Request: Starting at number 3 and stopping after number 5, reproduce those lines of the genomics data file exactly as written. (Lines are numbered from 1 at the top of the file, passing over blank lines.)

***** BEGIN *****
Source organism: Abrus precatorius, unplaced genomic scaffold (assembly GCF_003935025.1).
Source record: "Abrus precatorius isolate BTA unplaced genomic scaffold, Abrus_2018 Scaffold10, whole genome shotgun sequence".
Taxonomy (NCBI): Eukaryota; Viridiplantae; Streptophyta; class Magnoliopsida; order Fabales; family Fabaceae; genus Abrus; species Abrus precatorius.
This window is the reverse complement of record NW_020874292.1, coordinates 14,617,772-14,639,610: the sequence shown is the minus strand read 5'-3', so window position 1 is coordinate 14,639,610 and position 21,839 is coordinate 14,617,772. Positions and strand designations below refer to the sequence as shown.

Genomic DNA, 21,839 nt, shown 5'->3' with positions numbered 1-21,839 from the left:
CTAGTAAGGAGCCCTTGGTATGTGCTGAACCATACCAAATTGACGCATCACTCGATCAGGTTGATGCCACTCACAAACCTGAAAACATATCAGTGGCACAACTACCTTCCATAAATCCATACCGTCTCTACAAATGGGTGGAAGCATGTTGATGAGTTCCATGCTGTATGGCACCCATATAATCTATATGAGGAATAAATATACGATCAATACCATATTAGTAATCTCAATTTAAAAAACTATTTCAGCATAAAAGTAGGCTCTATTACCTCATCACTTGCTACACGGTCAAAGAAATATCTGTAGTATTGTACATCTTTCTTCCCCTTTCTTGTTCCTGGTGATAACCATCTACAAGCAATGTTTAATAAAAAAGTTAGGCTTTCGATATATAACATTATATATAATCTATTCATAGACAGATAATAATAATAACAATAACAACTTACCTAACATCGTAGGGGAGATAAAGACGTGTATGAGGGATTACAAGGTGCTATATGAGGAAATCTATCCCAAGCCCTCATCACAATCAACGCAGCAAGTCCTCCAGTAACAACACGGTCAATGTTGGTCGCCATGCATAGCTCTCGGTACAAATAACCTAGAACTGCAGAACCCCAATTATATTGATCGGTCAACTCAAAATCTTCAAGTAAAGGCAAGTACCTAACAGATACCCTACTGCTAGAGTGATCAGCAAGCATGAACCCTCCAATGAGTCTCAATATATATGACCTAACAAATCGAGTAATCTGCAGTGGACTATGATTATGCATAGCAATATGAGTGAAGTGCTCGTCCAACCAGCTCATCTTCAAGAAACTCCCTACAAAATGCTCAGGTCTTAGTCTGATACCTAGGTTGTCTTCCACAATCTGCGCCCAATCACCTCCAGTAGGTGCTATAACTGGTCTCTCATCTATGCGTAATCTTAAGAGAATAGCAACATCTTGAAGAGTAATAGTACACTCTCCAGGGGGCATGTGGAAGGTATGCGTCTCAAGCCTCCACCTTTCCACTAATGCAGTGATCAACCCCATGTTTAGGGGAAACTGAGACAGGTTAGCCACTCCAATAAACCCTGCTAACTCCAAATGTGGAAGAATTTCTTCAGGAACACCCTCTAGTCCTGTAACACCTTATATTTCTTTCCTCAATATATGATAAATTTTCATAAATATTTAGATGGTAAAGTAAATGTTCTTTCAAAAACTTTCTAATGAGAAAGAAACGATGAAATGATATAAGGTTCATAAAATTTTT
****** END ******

Taxonomy (NCBI): Eukaryota; Viridiplantae; Streptophyta; class Magnoliopsida; order Fabales; family Fabaceae; genus Abrus; species Abrus precatorius.
This window is the reverse complement of record NW_020874292.1, coordinates 14,617,772-14,639,610: the sequence shown is the minus strand read 5'-3', so window position 1 is coordinate 14,639,610 and position 21,839 is coordinate 14,617,772. Positions and strand designations below refer to the sequence as shown.

Genomic DNA, 21,839 nt, shown 5'->3' with positions numbered 1-21,839 from the left: